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Shade trees small and large


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#1 Janet Macunovich

Janet Macunovich

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Posted 04 September 2016 - 11:31 AM

From our email, for your additional suggestions, please!

 

You spent the day with our garden group (New Neighbors Garden Club in Dayton) this summer and I thoroughly enjoyed the knowledge and tips you shared with us.

I’m writing to you to see if you could help my son choose the proper trees to plant in his yard.  He has some particular wants and I don’t know enough to advise him.

He lost a Bradford Pear in his front yard about a year ago.  He had it removed and the stump ground and now wants to replace it with these stipulations.  Be prepared to laugh because he is picky!  LOL!  He does realize, however, that all of these “wants” may not be possible.

Here is his criteria:

Tree for front yard:

·       Roots that do not surface

·       Doesn’t drop seeds in spring

·       Stronger than Bradford Pear

·       Doesn’t hold leaves unusually long in fall (Like Bradford Pear).  He would like to be finished mowing the yard by Thanksgiving and that means the leaves have to be down.

·       Great shade but appropriate size for small front yard (It’s about 21”x 27”)

·       Have a higher canopy or can be trimmed so it’s easy to mow under it without getting hit in the head (Our family is meticulous about mowing their yards.  Can you tell?)

·       Fall color would be nice

·       The front of the house faces east

 

Tree for backyard:

·       Roots that do not surface

·       Doesn’t drop seeds in spring

·       Stronger than Bradford Pear

·       Doesn’t hold leaves unusually long in fall (Like Bradford Pear).  He would like to be finished mowing the yard by Thanksgiving and that means the leaves have to be down.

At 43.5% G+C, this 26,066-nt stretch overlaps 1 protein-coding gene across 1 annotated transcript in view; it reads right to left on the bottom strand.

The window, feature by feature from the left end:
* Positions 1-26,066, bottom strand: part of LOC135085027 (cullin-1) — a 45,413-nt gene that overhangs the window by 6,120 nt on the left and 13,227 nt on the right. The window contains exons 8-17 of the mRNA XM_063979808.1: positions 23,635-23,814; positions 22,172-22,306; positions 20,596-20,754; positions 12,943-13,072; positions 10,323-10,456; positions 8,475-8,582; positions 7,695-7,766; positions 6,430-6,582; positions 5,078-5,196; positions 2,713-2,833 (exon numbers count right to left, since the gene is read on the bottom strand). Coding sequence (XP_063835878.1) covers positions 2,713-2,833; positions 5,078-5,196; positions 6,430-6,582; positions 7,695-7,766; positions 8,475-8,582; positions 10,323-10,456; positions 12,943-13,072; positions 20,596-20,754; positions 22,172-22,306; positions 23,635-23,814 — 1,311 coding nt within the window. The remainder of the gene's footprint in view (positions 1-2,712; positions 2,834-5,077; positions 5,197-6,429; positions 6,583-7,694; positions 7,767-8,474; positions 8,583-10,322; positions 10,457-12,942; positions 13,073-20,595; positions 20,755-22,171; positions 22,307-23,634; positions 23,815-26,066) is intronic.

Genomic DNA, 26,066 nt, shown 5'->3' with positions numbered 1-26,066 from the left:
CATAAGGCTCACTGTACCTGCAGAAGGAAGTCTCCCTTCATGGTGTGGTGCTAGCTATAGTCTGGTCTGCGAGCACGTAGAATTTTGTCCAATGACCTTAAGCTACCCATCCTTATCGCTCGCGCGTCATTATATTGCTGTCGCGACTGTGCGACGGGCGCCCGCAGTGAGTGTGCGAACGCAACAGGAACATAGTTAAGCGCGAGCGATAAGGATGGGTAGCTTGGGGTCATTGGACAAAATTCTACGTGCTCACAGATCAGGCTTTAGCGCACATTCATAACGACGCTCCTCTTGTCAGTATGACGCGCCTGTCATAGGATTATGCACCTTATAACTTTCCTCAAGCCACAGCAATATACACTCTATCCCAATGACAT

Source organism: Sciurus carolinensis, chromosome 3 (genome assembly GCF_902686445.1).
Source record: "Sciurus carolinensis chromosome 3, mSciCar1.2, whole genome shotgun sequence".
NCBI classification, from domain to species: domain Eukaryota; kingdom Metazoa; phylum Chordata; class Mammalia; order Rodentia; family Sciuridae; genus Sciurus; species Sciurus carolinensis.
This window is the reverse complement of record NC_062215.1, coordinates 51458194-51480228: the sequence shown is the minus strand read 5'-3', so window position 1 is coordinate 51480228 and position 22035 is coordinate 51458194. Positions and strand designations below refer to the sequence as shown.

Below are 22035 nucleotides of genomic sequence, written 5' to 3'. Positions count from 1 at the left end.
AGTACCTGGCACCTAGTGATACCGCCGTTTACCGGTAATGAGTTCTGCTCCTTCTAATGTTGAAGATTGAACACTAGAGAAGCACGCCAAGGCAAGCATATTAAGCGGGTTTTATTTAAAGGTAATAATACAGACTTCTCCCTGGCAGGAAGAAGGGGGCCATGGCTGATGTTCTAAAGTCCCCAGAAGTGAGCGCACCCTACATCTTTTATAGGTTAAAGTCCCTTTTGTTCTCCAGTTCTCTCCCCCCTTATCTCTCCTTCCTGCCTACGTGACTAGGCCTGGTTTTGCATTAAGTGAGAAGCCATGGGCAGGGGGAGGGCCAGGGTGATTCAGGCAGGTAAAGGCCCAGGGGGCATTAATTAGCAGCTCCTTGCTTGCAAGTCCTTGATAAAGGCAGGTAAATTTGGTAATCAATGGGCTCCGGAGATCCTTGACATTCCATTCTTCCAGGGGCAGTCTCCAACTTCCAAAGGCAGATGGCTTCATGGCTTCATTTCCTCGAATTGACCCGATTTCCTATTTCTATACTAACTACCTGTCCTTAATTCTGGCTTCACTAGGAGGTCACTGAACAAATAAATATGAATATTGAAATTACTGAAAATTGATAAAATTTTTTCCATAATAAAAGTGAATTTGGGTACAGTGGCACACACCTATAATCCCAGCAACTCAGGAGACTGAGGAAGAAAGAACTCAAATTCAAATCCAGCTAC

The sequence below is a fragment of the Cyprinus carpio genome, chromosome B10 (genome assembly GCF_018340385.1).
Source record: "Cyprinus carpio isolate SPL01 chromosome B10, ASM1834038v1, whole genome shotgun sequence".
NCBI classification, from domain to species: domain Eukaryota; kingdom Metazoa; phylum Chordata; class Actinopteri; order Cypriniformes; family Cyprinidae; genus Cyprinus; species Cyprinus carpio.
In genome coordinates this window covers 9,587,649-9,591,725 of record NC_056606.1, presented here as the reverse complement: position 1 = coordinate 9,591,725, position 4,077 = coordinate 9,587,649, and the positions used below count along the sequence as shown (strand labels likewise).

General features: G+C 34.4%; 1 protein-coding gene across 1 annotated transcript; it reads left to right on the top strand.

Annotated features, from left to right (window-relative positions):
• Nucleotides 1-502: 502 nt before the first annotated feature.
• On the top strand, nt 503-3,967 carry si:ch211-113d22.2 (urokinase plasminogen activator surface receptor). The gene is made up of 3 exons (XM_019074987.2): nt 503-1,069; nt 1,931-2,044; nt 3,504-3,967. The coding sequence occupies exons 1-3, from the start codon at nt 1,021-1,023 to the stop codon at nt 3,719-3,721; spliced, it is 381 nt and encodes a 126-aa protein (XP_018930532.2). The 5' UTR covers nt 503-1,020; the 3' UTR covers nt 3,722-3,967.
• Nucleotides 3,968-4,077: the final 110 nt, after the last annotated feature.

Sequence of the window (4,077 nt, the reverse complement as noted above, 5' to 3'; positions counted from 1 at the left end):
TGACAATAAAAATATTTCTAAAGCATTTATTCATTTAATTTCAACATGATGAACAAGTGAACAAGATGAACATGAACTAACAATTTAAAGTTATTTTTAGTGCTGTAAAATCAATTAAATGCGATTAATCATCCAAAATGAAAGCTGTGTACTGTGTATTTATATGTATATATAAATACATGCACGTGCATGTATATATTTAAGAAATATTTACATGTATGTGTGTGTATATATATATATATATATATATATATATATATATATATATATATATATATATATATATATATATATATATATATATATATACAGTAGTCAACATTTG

·       Great shade but appropriate size for larger yard.  This area is quite spacious and he’s wanting shade for his patio.  This tree can be larger than front yard tree.

·       Have a higher canopy or can be trimmed so it’s easy to mow under it without getting hit in the head

·       Fall color would be nice

·       The back of the house faces west.

He is willing to pay some money to get a more mature tree but wants to be sure to choose the right one.  He would like to get it planted this fall. (Assuming that is the best time to do so.)

We would appreciate any and all suggestions you might have.  He lives here in the Dayton area.

Thanks so much for your time and assistance. - D.H.-



#2 Janet Macunovich

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Posted 04 September 2016 - 11:34 AM

We don't think your son is being picky. We wish more people would think through all they want from a tree before choosing! Even if it's not possible to have it all, finding the right tree is a lot more likely when you work from lists like these.

 

To get one thing out of the way right off, for front- and back yard tree and ALL trees: Tree roots do not surface. They grow where there is loose soil, and over time the permanent roots increase in diameter. If the roots can grow only in the top two inches of soil because the ground is terribly compacted, they grow there. Once a root achieves a size greater than two inches in diameter, it becomes apparent by breaking the surface -- but it has not changed depth.

 

Given loose soil, some tree species' roots tend to descend to greater depth before growing out level but a "shallow rooted" species' roots still drop down to 8 or 9 inches if the soil allows. "Deep rooted" species may go down only a few inches further.

 

So avoiding the roots-on-the-surface effect is not a function of tree type but of planting technique and continuing soil care. At planting time, loosen the soil to a depth of 18" all around the outer edge of the planted root package so roots can grow out at all levels. Make this loose ring at least as wide as the tree branches an grow in a year (6-12" for a slow-growing species, 12-18" for fast). Then, keep loosening in a larger circle every year -- tree care companies and DIY gardeners can do this by drilling holes 12-1" deep and then inserting an air compressor hose to "Blow up" the soil. You can see the surface bulge a bit as the air forces the soil to fracture. Everything in the area benefits, by the way -- trees, gardens, lawns.